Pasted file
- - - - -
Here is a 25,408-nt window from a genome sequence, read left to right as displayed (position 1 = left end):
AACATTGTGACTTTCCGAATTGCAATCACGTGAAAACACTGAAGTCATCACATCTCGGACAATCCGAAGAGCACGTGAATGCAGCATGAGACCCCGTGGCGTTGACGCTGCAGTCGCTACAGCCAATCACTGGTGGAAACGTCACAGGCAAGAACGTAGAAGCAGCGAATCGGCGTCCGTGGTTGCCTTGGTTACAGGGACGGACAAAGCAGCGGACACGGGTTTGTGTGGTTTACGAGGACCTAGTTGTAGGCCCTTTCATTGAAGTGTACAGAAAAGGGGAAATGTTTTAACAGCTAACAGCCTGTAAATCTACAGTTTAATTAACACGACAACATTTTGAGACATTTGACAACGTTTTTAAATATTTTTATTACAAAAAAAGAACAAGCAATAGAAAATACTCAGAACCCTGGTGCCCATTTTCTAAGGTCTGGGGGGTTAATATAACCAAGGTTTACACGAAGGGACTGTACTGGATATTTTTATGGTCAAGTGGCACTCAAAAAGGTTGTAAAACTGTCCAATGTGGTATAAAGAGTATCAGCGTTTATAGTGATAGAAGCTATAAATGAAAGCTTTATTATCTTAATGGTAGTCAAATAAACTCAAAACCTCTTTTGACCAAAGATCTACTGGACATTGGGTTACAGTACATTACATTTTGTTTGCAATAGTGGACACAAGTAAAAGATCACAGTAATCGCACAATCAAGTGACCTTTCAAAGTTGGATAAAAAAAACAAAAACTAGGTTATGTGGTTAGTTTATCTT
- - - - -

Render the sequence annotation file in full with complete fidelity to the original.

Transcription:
Here is a 25,408-nt window from a genome sequence, read left to right as displayed (position 1 = left end):
AACATTGTGACTTTCCGAATTGCAATCACGTGAAAACACTGAAGTCATCACATCTCGGACAATCCGAAGAGCACGTGAATGCAGCATGAGACCCCGTGGCGTTGACGCTGCAGTCGCTACAGCCAATCACTGGTGGAAACGTCACAGGCAAGAACGTAGAAGCAGCGAATCGGCGTCCGTGGTTGCCTTGGTTACAGGGACGGACAAAGCAGCGGACACGGGTTTGTGTGGTTTACGAGGACCTAGTTGTAGGCCCTTTCATTGAAGTGTACAGAAAAGGGGAAATGTTTTAACAGCTAACAGCCTGTAAATCTACAGTTTAATTAACACGACAACATTTTGAGACATTTGACAACGTTTTTAAATATTTTTATTACAAAAAAAGAACAAGCAATAGAAAATACTCAGAACCCTGGTGCCCATTTTCTAAGGTCTGGGGGGTTAATATAACCAAGGTTTACACGAAGGGACTGTACTGGATATTTTTATGGTCAAGTGGCACTCAAAAAGGTTGTAAAACTGTCCAATGTGGTATAAAGAGTATCAGCGTTTATAGTGATAGAAGCTATAAATGAAAGCTTTATTATCTTAATGGTAGTCAAATAAACTCAAAACCTCTTTTGACCAAAGATCTACTGGACATTGGGTTACAGTACATTACATTTTGTTTGCAATAGTGGACACAAGTAAAAGATCACAGTAATCGCACAATCAAGTGACCTTTCAAAGTTGGATAAAAAAAACAAAAACTAGGTTATGTGGTTAGTTTATCTT